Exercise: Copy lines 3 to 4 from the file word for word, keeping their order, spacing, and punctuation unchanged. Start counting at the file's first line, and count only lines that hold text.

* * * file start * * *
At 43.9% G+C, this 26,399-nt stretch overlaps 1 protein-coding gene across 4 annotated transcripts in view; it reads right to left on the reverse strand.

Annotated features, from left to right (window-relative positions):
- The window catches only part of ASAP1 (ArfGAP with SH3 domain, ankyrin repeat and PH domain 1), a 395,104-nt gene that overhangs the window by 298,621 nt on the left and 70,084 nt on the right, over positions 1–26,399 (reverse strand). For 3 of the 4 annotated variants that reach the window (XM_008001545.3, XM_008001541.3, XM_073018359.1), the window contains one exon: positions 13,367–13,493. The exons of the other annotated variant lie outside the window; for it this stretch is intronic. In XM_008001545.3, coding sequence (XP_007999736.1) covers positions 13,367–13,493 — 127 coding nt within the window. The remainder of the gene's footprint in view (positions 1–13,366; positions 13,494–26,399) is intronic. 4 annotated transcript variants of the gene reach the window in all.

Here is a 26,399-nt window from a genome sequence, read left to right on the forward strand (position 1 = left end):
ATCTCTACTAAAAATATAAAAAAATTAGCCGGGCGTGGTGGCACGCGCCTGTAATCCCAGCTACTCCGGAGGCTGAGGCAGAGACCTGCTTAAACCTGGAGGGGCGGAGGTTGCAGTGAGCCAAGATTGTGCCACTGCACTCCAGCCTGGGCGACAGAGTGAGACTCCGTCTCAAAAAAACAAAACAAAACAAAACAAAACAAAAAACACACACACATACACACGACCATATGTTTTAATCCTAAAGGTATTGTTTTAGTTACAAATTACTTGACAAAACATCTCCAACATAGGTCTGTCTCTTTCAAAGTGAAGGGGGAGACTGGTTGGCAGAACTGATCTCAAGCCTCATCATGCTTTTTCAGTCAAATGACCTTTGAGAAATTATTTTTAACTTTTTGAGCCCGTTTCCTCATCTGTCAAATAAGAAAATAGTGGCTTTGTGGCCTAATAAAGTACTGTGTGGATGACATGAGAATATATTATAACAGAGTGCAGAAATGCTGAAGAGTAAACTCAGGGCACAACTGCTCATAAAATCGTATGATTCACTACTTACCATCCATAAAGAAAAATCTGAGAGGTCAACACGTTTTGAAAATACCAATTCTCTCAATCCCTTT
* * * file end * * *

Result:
- The window catches only part of ASAP1 (ArfGAP with SH3 domain, ankyrin repeat and PH domain 1), a 395,104-nt gene that overhangs the window by 298,621 nt on the left and 70,084 nt on the right, over positions 1–26,399 (reverse strand). For 3 of the 4 annotated variants that reach the window (XM_008001545.3, XM_008001541.3, XM_073018359.1), the window contains one exon: positions 13,367–13,493. The exons of the other annotated variant lie outside the window; for it this stretch is intronic. In XM_008001545.3, coding sequence (XP_007999736.1) covers positions 13,367–13,493 — 127 coding nt within the window. The remainder of the gene's footprint in view (positions 1–13,366; positions 13,494–26,399) is intronic. 4 annotated transcript variants of the gene reach the window in all.

Here is a 26,399-nt window from a genome sequence, read left to right on the forward strand (position 1 = left end):